MLContext mlContext = new MLContext();
  2. Create a dictionary to encode words as integers by using the LoadFromTextFile method to load mapping data from a file, as seen in the following table:

    Word Index
    kids 362
    want 181
    wrong 355
    effects 302
    feeling 547

    Add the code below to create the lookup map:

    var lookupMap = mlContext.Data.LoadFromTextFile(Path.Combine(_modelPath, "imdb_word_index.csv"),
        columns: new[]
                new TextLoader.Column("Words", DataKind.String, 0),
                new TextLoader.Column("Ids", DataKind.Int32, 1),
        separatorChar: ','
  3. Add an Action to resize the variable length word integer array to an integer array of fixed size, with the next lines of code:

    Action<VariableLength, FixedLength> ResizeFeaturesAction = (s, f) =>
        var features = s.VariableLengthFeatures;
        Array.Resize(ref features, Config.FeatureLength);
        f.Features = features;

Load the pre-trained TensorFlow model

  1. Add code to load the TensorFlow model:

    TensorFlowModel tensorFlowModel = mlContext.Model.LoadTensorFlowModel(_modelPath);

    Once the model is loaded, you can extract its input and output schema. The schemas are displayed for interest and learning only. You do not need this code for the final application to function:

    DataViewSchema schema = tensorFlowModel.GetModelSchema();
    Console.WriteLine(" =============== TensorFlow Model Schema =============== ");
    var featuresType = (VectorDataViewType)schema["Features"].Type;
    Console.WriteLine($"Name: Features, Type: {featuresType.ItemType.RawType}, Size: ({featuresType.Dimensions[0]})");
    var predictionType = (VectorDataViewType)schema["Prediction/Softmax"].Type;
    Console.WriteLine($"Name: Prediction/Softmax, Type: {predictionType.ItemType.RawType}, Size: ({predictionType.Dimensions[0]})");

    The input schema is the fixed-length array of integer encoded words. The output schema is a float array of probabilities indicating whether a review's sentiment is negative, or positive . These values sum to 1, as the probability of being positive is the complement of the probability of the sentiment being negative.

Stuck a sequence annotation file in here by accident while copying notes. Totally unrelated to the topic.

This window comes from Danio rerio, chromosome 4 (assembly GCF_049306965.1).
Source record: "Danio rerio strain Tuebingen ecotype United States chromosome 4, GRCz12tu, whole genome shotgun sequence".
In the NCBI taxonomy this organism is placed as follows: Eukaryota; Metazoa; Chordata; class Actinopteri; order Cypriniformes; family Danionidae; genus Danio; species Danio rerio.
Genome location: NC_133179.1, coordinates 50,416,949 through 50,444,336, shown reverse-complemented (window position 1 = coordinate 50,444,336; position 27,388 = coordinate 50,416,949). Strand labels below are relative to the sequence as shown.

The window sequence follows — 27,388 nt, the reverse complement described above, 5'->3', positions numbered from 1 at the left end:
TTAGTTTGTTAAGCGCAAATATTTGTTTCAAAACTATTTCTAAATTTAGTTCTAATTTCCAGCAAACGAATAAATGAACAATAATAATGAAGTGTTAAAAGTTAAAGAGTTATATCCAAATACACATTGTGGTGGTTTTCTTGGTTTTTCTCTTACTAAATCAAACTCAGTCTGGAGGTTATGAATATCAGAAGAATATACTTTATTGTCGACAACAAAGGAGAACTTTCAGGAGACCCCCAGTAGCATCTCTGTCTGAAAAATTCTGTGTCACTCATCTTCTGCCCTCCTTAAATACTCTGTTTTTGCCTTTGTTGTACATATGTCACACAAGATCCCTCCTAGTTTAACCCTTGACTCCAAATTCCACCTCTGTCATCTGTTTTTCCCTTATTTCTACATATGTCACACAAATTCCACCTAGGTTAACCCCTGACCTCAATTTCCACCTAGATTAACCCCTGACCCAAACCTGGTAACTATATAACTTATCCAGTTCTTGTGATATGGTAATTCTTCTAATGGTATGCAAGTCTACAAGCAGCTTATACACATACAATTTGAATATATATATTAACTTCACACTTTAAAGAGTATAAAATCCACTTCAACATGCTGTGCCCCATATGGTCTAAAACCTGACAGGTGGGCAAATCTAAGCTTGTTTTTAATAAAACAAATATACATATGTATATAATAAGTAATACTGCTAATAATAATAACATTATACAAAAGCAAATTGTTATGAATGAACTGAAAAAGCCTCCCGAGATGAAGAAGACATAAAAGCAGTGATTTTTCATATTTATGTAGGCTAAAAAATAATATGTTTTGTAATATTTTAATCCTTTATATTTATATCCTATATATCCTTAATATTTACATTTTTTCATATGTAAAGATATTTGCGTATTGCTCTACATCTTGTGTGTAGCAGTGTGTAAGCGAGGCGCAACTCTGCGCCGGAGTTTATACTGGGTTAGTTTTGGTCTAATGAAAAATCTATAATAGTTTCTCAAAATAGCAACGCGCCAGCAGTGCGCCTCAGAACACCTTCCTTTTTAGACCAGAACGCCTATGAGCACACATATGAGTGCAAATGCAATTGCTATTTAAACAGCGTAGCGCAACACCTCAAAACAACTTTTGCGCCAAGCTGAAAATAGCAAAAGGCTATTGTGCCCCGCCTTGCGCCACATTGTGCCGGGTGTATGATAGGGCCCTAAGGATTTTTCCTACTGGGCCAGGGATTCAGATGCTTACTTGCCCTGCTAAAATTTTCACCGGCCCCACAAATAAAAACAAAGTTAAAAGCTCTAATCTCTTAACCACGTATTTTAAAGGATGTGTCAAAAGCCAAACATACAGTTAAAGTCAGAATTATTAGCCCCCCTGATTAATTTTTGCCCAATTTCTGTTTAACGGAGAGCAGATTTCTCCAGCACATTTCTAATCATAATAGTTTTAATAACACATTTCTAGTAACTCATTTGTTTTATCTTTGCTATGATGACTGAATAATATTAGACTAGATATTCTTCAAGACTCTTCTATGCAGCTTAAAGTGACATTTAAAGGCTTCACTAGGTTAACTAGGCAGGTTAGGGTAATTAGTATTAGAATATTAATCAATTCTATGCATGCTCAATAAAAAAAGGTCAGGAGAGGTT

Create the ML.NET pipeline

  1. Create the pipeline and split the input text into words using TokenizeIntoWords transform to break the text into words as the next line of code:

    IEstimator<ITransformer> pipeline =
        // Split the text into individual words
        mlContext.Transforms.Text.TokenizeIntoWords("TokenizedWords", "ReviewText")

    The TokenizeIntoWords transform uses spaces to parse the text/string into words. It creates a new column and splits each input string to a vector of substrings based on the user-defined separator.

  2. Map the words onto their integer encoding using the lookup table that you declared above:

    // Map each word to an integer value. The array of integer makes up the input features.
    .Append(mlContext.Transforms.Conversion.MapValue("VariableLengthFeatures", lookupMap,
        lookupMap.Schema["Words"], lookupMap.Schema["Ids"], "TokenizedWords"))
  3. Resize the variable length integer encodings to the fixed-length one required by the model:

    // Resize variable length vector to fixed length vector.
    .Append(mlContext.Transforms.CustomMapping(ResizeFeaturesAction, "Resize"))
  4. Classify the input with the loaded TensorFlow model:

    // Passes the data to TensorFlow for scoring
    .Append(tensorFlowModel.ScoreTensorFlowModel("Prediction/Softmax", "Features"))

    The TensorFlow model output is called Prediction/Softmax. Note that the name Prediction/Softmax is determined by the TensorFlow model. You cannot change this name.